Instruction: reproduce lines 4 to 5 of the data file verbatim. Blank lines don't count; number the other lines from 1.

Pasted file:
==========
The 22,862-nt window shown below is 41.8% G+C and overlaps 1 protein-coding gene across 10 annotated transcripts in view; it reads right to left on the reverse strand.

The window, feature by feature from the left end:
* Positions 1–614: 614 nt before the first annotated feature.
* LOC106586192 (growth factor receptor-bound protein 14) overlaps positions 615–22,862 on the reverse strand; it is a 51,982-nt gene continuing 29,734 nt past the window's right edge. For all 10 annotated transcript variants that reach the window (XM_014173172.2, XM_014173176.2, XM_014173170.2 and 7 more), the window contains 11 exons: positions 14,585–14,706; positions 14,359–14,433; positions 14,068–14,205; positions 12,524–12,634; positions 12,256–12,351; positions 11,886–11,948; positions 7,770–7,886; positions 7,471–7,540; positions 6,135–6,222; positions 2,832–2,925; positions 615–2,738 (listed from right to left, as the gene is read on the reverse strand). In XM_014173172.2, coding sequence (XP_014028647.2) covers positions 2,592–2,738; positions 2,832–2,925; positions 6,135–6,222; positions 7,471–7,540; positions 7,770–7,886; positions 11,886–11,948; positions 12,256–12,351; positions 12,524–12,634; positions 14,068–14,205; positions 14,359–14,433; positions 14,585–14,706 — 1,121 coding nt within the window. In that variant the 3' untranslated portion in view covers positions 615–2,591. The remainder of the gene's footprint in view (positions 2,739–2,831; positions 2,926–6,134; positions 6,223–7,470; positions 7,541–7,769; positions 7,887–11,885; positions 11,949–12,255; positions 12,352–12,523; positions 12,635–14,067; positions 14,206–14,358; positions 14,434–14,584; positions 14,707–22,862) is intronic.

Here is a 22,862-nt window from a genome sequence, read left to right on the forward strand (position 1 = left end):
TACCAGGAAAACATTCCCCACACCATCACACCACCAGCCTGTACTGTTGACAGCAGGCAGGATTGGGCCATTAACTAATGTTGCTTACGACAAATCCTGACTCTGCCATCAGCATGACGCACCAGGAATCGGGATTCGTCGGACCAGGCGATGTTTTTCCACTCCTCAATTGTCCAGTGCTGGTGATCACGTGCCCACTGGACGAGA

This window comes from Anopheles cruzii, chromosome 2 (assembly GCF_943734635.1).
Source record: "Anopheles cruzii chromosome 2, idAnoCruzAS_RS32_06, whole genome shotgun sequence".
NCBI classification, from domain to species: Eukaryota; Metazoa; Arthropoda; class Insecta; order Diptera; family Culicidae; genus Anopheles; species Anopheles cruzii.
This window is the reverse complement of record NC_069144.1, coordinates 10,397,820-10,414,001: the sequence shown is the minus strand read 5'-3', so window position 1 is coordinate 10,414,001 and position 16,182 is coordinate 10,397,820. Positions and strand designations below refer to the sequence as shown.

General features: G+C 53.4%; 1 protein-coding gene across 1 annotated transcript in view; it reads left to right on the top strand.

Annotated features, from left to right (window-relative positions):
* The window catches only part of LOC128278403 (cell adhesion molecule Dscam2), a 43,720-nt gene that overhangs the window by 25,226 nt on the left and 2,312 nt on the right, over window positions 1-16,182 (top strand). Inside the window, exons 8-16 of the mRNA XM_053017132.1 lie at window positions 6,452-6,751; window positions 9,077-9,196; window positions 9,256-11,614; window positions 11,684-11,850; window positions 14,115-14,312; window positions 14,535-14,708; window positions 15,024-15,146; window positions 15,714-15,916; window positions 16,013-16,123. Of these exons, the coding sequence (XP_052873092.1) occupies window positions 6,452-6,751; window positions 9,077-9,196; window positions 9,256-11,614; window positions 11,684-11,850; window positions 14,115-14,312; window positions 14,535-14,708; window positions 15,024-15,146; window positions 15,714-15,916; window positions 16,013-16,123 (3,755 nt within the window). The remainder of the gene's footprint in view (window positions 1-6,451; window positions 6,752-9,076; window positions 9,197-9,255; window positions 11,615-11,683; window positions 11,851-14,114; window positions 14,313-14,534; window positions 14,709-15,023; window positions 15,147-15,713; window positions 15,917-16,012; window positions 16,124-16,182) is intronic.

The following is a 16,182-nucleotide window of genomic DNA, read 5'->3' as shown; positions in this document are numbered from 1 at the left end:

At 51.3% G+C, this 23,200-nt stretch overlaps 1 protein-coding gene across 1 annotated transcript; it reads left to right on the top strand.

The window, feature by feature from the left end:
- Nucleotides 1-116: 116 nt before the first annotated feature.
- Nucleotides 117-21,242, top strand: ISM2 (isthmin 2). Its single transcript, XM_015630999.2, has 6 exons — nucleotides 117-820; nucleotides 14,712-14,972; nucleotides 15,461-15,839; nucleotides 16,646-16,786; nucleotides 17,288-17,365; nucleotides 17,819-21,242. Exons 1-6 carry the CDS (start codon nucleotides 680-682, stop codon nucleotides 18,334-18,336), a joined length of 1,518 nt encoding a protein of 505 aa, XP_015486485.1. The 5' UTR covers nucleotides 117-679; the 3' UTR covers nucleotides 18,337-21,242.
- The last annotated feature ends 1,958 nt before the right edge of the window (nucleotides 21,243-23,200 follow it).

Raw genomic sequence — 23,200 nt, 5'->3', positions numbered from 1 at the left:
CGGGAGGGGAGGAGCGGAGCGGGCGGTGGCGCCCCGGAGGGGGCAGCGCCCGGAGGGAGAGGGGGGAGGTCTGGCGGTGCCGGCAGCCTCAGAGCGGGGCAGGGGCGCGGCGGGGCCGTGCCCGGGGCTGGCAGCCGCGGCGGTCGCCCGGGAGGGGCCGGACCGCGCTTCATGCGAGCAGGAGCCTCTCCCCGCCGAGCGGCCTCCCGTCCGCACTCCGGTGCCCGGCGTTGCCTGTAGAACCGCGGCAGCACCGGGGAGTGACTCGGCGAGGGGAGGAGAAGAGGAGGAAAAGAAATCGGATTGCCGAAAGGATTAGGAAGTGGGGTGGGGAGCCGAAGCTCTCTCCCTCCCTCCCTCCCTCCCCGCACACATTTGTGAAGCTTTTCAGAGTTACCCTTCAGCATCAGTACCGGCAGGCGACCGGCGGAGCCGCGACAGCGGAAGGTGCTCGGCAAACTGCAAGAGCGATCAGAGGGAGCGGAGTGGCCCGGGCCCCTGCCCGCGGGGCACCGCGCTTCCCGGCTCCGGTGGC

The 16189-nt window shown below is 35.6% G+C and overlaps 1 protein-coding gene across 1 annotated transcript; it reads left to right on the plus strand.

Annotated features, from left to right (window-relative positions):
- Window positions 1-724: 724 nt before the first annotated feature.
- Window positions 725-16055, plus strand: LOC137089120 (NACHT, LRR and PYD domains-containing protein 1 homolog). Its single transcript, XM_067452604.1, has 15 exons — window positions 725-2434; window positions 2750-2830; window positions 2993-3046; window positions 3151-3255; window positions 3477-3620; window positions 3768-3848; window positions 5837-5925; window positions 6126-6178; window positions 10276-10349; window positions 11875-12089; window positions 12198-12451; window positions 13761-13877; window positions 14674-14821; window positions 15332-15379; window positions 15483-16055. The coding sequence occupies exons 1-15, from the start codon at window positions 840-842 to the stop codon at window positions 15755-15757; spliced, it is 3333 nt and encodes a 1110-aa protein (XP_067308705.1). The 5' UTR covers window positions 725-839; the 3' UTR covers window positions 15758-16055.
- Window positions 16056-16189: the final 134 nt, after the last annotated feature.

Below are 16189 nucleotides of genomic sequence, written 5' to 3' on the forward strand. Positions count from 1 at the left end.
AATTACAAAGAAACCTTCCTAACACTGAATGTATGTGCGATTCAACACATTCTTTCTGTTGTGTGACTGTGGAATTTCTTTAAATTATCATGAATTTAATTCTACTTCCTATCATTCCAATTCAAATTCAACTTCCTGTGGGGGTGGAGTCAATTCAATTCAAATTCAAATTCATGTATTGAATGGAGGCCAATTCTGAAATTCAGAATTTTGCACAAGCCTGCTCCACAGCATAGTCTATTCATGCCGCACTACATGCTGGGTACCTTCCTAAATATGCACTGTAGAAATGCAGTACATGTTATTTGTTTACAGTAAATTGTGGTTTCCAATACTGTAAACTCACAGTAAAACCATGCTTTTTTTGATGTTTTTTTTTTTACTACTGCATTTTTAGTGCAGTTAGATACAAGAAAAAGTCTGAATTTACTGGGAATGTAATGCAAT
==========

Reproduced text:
* LOC106586192 (growth factor receptor-bound protein 14) overlaps positions 615–22,862 on the reverse strand; it is a 51,982-nt gene continuing 29,734 nt past the window's right edge. For all 10 annotated transcript variants that reach the window (XM_014173172.2, XM_014173176.2, XM_014173170.2 and 7 more), the window contains 11 exons: positions 14,585–14,706; positions 14,359–14,433; positions 14,068–14,205; positions 12,524–12,634; positions 12,256–12,351; positions 11,886–11,948; positions 7,770–7,886; positions 7,471–7,540; positions 6,135–6,222; positions 2,832–2,925; positions 615–2,738 (listed from right to left, as the gene is read on the reverse strand). In XM_014173172.2, coding sequence (XP_014028647.2) covers positions 2,592–2,738; positions 2,832–2,925; positions 6,135–6,222; positions 7,471–7,540; positions 7,770–7,886; positions 11,886–11,948; positions 12,256–12,351; positions 12,524–12,634; positions 14,068–14,205; positions 14,359–14,433; positions 14,585–14,706 — 1,121 coding nt within the window. In that variant the 3' untranslated portion in view covers positions 615–2,591. The remainder of the gene's footprint in view (positions 2,739–2,831; positions 2,926–6,134; positions 6,223–7,470; positions 7,541–7,769; positions 7,887–11,885; positions 11,949–12,255; positions 12,352–12,523; positions 12,635–14,067; positions 14,206–14,358; positions 14,434–14,584; positions 14,707–22,862) is intronic.

Here is a 22,862-nt window from a genome sequence, read left to right on the forward strand (position 1 = left end):